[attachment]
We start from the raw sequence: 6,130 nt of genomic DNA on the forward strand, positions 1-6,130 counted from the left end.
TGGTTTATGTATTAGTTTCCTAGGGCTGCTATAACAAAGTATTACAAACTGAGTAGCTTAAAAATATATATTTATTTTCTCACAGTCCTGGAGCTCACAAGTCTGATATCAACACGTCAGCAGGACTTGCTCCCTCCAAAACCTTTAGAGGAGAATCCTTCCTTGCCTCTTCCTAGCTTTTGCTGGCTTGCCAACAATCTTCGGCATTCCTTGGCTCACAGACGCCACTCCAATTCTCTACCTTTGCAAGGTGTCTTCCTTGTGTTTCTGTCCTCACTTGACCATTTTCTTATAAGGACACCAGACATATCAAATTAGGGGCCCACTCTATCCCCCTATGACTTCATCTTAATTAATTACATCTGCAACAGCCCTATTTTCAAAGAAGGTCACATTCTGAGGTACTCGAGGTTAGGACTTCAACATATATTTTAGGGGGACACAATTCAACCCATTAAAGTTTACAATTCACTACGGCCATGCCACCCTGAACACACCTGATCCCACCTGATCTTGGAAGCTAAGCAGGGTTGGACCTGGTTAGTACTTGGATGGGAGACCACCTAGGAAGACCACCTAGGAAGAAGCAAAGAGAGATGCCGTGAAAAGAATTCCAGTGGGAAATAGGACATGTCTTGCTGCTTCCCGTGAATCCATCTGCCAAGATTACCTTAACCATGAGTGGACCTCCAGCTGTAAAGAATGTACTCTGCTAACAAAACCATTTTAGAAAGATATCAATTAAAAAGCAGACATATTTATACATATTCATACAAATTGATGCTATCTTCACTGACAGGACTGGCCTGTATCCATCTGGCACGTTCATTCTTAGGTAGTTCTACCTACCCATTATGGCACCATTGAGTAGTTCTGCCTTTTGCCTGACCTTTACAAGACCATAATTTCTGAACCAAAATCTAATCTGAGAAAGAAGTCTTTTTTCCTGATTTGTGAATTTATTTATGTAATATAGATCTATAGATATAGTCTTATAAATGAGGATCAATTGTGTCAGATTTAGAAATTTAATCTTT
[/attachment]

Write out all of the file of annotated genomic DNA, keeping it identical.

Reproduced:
We start from the raw sequence: 6,130 nt of genomic DNA on the forward strand, positions 1-6,130 counted from the left end.
TGGTTTATGTATTAGTTTCCTAGGGCTGCTATAACAAAGTATTACAAACTGAGTAGCTTAAAAATATATATTTATTTTCTCACAGTCCTGGAGCTCACAAGTCTGATATCAACACGTCAGCAGGACTTGCTCCCTCCAAAACCTTTAGAGGAGAATCCTTCCTTGCCTCTTCCTAGCTTTTGCTGGCTTGCCAACAATCTTCGGCATTCCTTGGCTCACAGACGCCACTCCAATTCTCTACCTTTGCAAGGTGTCTTCCTTGTGTTTCTGTCCTCACTTGACCATTTTCTTATAAGGACACCAGACATATCAAATTAGGGGCCCACTCTATCCCCCTATGACTTCATCTTAATTAATTACATCTGCAACAGCCCTATTTTCAAAGAAGGTCACATTCTGAGGTACTCGAGGTTAGGACTTCAACATATATTTTAGGGGGACACAATTCAACCCATTAAAGTTTACAATTCACTACGGCCATGCCACCCTGAACACACCTGATCCCACCTGATCTTGGAAGCTAAGCAGGGTTGGACCTGGTTAGTACTTGGATGGGAGACCACCTAGGAAGACCACCTAGGAAGAAGCAAAGAGAGATGCCGTGAAAAGAATTCCAGTGGGAAATAGGACATGTCTTGCTGCTTCCCGTGAATCCATCTGCCAAGATTACCTTAACCATGAGTGGACCTCCAGCTGTAAAGAATGTACTCTGCTAACAAAACCATTTTAGAAAGATATCAATTAAAAAGCAGACATATTTATACATATTCATACAAATTGATGCTATCTTCACTGACAGGACTGGCCTGTATCCATCTGGCACGTTCATTCTTAGGTAGTTCTACCTACCCATTATGGCACCATTGAGTAGTTCTGCCTTTTGCCTGACCTTTACAAGACCATAATTTCTGAACCAAAATCTAATCTGAGAAAGAAGTCTTTTTTCCTGATTTGTGAATTTATTTATGTAATATAGATCTATAGATATAGTCTTATAAATGAGGATCAATTGTGTCAGATTTAGAAATTTAATCTTT